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Author Stewart, Brian, 1922-2015, author

Title Why spy? : the art of intelligence / Brian T.W. Stewart and Samantha Newbery
Published London : Hurst & Company, [2015]
New York, NY : Oxford University Press


Description 1 online resource
Series Intelligence and security
Intelligence and security.
Contents Cover; Half-title; Title; Dedication; Copyright; Contents; Acknowledgements; Biographies of the Authors; Writing Why Spy?; Foreword; Preface; Introduction; Definitions of Terms; Structure of the Book; Part One: Three Asian Cases; 1. The Malayan Emergency: An Intelligence Success Story; The Emergency; Determinants of Success; The Pre-Emergency Failure of Intelligence; Appendix A: Summary of the Commissioner General's Conference, 26 June 1947; Appendix B: The MSS Political Intelligence Journal; 2. Vietnam: A Can of Worms; Historical Background and Overview of the War
The US' Decades of InterventionThe Tet Offensive; Personal Reflections; The Intelligence Performance; The Malayan Red Herring; 3. Chinese Affairs; Conclusion; Part Two: The Machinery and Methodology of Intelligence; 4. The Organisation and Machinery of Intelligence; Coordination of an Intelligence Community; The US experience; The British solution: The Joint Intelligence Committee; The Customers; Collectors and Assessors; Intelligence Requirements; Training and Education; Conclusion; 5. Types of Intelligence Collection Methods; Human Intelligence (Humint); Agents; Walk-ins and defectors
Exile intelligence (Exint)Hunch intelligence (Hunchint); Trash intelligence (Trashint); Cab intelligence (Cabint); Rumour intelligence (Rumint); Technical Intelligence (Techint); The Complementary Nature of Techint and Humint; Signals intelligence (Sigint); Imagery intelligence (Imint); Audio intelligence (Audint); Documentary intelligence (Docint); Open Source Intelligence; Conclusion; 6. Assessment: Problems and Common Fallacies; Mirror Imaging; Groupthink; The Numbers Fallacy; Wishful Thinking; The Grass is Greener; Conclusion; 7. Moral Dilemmas; Torture and Interrogation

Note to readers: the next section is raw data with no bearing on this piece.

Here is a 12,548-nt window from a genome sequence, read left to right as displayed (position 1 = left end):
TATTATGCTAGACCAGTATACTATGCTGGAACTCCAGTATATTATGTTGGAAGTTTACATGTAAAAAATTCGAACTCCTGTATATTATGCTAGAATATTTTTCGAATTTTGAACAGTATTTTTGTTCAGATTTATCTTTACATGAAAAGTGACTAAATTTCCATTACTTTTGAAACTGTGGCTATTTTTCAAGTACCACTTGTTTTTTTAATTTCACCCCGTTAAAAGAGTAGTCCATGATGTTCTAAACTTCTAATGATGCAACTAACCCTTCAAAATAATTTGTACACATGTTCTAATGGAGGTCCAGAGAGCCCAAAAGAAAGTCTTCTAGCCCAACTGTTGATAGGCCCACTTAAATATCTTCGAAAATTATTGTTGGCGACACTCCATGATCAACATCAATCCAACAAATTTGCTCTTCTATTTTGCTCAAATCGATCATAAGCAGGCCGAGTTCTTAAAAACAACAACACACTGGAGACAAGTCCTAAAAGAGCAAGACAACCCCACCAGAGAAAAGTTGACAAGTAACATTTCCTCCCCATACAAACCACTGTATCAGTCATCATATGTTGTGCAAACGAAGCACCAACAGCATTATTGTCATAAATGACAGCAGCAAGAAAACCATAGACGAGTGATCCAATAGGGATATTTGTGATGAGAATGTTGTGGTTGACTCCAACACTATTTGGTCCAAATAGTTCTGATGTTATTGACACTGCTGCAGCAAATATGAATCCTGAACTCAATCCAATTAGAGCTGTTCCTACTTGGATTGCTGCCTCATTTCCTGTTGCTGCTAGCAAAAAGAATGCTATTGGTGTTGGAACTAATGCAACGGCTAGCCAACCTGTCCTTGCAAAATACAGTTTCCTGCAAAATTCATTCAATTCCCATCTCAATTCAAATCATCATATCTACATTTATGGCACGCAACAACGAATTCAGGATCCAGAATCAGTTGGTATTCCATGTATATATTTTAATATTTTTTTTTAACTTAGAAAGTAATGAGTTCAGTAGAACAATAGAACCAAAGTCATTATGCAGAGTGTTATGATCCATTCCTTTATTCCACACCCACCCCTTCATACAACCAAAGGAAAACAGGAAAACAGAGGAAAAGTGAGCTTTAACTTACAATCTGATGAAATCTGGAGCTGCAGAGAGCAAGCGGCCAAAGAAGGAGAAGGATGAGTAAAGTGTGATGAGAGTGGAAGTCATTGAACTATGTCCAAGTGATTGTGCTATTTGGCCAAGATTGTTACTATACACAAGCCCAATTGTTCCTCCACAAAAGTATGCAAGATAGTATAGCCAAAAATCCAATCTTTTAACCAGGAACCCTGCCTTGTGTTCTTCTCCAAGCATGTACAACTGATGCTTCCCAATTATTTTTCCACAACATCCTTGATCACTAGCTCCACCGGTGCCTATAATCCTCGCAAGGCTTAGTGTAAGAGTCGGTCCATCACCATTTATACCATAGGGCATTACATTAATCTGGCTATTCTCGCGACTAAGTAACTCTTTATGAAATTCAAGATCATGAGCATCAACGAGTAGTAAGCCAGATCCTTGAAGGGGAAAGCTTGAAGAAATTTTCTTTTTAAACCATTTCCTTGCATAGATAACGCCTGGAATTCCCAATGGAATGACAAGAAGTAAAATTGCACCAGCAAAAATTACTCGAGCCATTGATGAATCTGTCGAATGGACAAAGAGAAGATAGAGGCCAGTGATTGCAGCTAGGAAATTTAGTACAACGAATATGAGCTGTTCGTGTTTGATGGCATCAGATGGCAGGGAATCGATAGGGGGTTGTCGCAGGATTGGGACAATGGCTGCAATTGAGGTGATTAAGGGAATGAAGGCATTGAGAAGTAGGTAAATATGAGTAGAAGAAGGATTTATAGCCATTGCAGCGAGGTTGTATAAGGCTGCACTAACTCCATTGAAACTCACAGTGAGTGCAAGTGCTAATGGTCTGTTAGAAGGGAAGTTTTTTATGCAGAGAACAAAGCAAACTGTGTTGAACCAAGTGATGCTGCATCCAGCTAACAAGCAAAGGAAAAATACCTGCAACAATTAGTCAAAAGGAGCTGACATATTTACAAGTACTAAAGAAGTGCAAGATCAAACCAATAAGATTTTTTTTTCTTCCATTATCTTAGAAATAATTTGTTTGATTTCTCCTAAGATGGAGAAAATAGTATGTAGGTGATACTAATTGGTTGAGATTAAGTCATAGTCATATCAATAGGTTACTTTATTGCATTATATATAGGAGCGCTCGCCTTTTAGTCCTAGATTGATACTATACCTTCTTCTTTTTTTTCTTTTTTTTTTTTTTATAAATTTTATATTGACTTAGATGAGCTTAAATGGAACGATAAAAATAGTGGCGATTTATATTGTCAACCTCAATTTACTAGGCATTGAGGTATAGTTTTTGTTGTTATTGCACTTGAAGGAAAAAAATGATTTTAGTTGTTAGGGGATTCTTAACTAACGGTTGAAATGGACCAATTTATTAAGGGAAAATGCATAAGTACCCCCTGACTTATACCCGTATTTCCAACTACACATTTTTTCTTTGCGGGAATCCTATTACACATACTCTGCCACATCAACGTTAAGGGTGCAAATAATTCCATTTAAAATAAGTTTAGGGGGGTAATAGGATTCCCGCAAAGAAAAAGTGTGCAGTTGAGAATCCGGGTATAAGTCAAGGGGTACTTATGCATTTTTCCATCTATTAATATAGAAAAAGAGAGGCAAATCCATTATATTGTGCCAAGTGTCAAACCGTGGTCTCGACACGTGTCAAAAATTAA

Historical examplesAmerica's views; Northern Ireland and Strasbourg; Polygraphs and Lie Detectors; Oversight, Freedom of Information and Security; Blackmail, Drugs and Sex; Conclusion; Part Three: Famous Cases of Intelligence in Practice; 8. Pearl Harbor; The Events of 1941: Prelude to War; The Attack; The Nature of the Intelligence Failure; Japanese intelligence; Conclusion; 9. Cuba: The Bay of Pigs and the Missile Crisis; The Bay of Pigs Disaster; The performance of intelligence and its customers; The Cuban Missile Crisis; The performance of intelligence; Conclusion
10. Iraq: The Intelligence Imbroglio and the Butler ReviewThe Butler Review; Conclusion; Part Four: Non-Information Gathering Intelligence Operations; 11. Special Operations; Examples and Types of Special Operations; China and Special Operations; Conclusion; 12. Deception Operations; Eighteenth-Century Deception; The First World War; Soviet Deception; Operation Fortitude; The Double Cross Operation; Conclusion; 13. Assassination; Conclusion; Notes; Valedictory; Glossary and Abbreviations; Select Bibliography; Index
Summary Why Spy? is the result of Brian Stewart's seventy years of working in, and studying the uses and abuses of, intelligence in the real world. Few books currently available to those involved either as professionals or students in this area have been written by someone like the present author, who has practical experience both of field work and of the intelligence bureaucracy at home and abroad. It relates successes and failures via case studies, and draws conclusions that should be pondered by all those concerned with the limitations and usefulness of the intelligence product, as well as with how to avoid the tendency to abuse or ignore it when its conclusions do not fit with preconceived ideas. It reminds the reader of the multiplicity of methods and organisations and the wide range of talents making up the intelligence world. The co-author, scholar Samantha Newbery, examines such current issues as the growth of intelligence studies in universities, and the general emphasis throughout the volume is on the necessity of embracing a range of sources, including police, political, military and overt, to ensure that secret intelligence is placed in as wide a context as possible when decisions are made
With practical experience both of field work and of the intelligence bureaucracy at home and abroad, Stewart examines successes and failures via case studies, considers the limitations and usefulness of the intelligence product, and warns against the tendency to abuse or ignore it when its conclusions do not fit with preconceived ideas
Bibliography Includes bibliographical references and index
Notes Vendor-supplied metadata
Subject Intelligence service.
POLITICAL SCIENCE -- Government -- International.
POLITICAL SCIENCE -- International Relations -- General.
Intelligence service
Form Electronic book
Author Newbery, Samantha, author.
ISBN 9781849046114